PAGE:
The best performances of the night came from the older actors of the cast in character roles. Patty Rangel’s Frau Blucher is perfect from its inception and she absolutely nails the Marlene Dietrich-like style of her solo, “He Was My Boyfriend.” Jason Falske’s performance as the Hermit may be short, but his solo, “Give Me Someone,” defines both his timing and his presence as being one of the show’s highlights.
Finally, Guy C. van Empel’s performance as The Creature is perhaps the best piece of acting in the entire show. The character doesn’t even appear until almost the end of Act I and only speaks in grunts and gestures. In lesser hands, the part could be weak and drag the show down. Instead, van Empel brings such charm and humor to the role that it did something I’d never expected: He made me feel sympathy for the character in a brand new way, a surprising thing for a story that is so familiar.
Special notice also needs to be brought to this production’s ensemble. Thanks to choreographer Jocelyn Sanchez’ obviously fantastic leadership, the ensemble performs some amazing numbers – including a tap dance sequence with the entire group wearing platform shoes. Local theatrical productions often fall short when it comes to the dancing sequences of a musical, but I am very pleased to say that this version of Young Frankenstein passes with flying colors.
Amy Miramontes’ skill as director shines through most of the production. She’s cast actors that for the most part work very well in their roles and she’s molded the cast into a strong and enjoyable production. While a few jokes here and there fall short, some of that comes from the musical itself, as those same jokes both existed and fell short in the Broadway version. Most of the other moments that failed came from either opening night jitters or a set design that sometimes took too long to move or to transition. Both issues dragged the show on for far longer than it should have been – but both are also issues that one can expect to improve and get faster as the show continues.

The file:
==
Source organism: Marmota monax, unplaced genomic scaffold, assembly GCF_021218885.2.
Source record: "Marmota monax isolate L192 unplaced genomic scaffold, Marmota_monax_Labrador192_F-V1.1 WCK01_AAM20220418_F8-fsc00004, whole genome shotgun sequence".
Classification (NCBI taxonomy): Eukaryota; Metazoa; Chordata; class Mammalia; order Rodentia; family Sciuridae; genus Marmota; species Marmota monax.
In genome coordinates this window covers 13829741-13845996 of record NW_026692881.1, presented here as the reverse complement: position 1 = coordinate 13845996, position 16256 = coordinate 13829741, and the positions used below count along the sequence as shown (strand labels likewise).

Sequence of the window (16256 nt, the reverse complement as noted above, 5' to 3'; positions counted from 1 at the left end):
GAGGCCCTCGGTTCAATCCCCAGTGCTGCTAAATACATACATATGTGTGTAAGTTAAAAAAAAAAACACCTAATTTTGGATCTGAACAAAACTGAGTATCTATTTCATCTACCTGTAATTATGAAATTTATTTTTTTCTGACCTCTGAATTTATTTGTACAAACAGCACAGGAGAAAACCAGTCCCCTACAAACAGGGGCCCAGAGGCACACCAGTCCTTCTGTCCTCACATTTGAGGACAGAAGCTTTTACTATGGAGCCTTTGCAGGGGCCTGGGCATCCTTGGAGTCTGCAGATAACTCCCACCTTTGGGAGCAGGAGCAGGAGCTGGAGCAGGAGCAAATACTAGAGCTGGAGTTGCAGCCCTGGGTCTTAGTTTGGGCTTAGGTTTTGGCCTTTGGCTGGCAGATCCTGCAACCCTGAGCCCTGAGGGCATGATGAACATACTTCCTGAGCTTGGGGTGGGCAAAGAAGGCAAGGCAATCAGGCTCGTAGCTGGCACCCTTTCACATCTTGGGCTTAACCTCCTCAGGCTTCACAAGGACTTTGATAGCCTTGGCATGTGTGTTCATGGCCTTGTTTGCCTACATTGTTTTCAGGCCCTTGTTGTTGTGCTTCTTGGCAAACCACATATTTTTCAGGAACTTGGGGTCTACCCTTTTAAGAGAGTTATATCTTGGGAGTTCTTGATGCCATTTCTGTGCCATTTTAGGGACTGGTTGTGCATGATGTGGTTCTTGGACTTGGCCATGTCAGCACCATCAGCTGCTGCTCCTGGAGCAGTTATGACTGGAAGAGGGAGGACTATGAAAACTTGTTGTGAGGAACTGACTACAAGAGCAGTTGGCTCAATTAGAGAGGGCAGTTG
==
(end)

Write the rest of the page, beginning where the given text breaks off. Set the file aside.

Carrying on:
Suzanne Frederickson’s set design is simplistic in nature but works very well thanks to a well-implemented use of projected backdrops that help to define the locations. Some of the pieces seem a little hard to move or shift, but that issue should run more smoothly with each show. The costumes by Melissa Tanaka and Nancy Tyler are superb, far better than many musicals I have seen with much larger budgets.
For those who love either the film or the musical, this production of Young Frankenstein is 100% worth coming to Whittier to experience. And for those who have never seen the show before, I would highly recommend checking this production out immediately. The Whittier Community Theatre has created a spectacular first production for its 98th season that is an electrifyingly good time. There is a whole lot to love in this Young Frankenstein and it deserves to perform for sold out audiences throughout its run.
Young Frankenstein runs through September 21st; purchase tickets here. Find out more about Whittier Community Theatre and their upcoming season on their website and Facebook page. Make sure to subscribe to our Event Calendar for more events and shows throughout the year.
MORE ABOUT HAUNTING
If you like the above article and want to find more like it, make sure to join our community. If Facebook is your favorite, follow us there and become a part of our groups for Immersive Horror fans and/or Immersive creators. We’re active on Instagram, posting evocative imagery and informative stories to promote our reviews and recollections; follow us there. You can even find us on twitter; click here to follow. For those who want to explore deeper, we have a vibrant Slack community with new event alerts and immediate ticket sale announcements; click here to join. And subscribe to our event calendar to get emails for all or specific events (look for the link right under the calendar)! Finally, we have a newsletter that comes out once a week; click here to sign up.
So however you like your news being delivered, we have something haunting for you.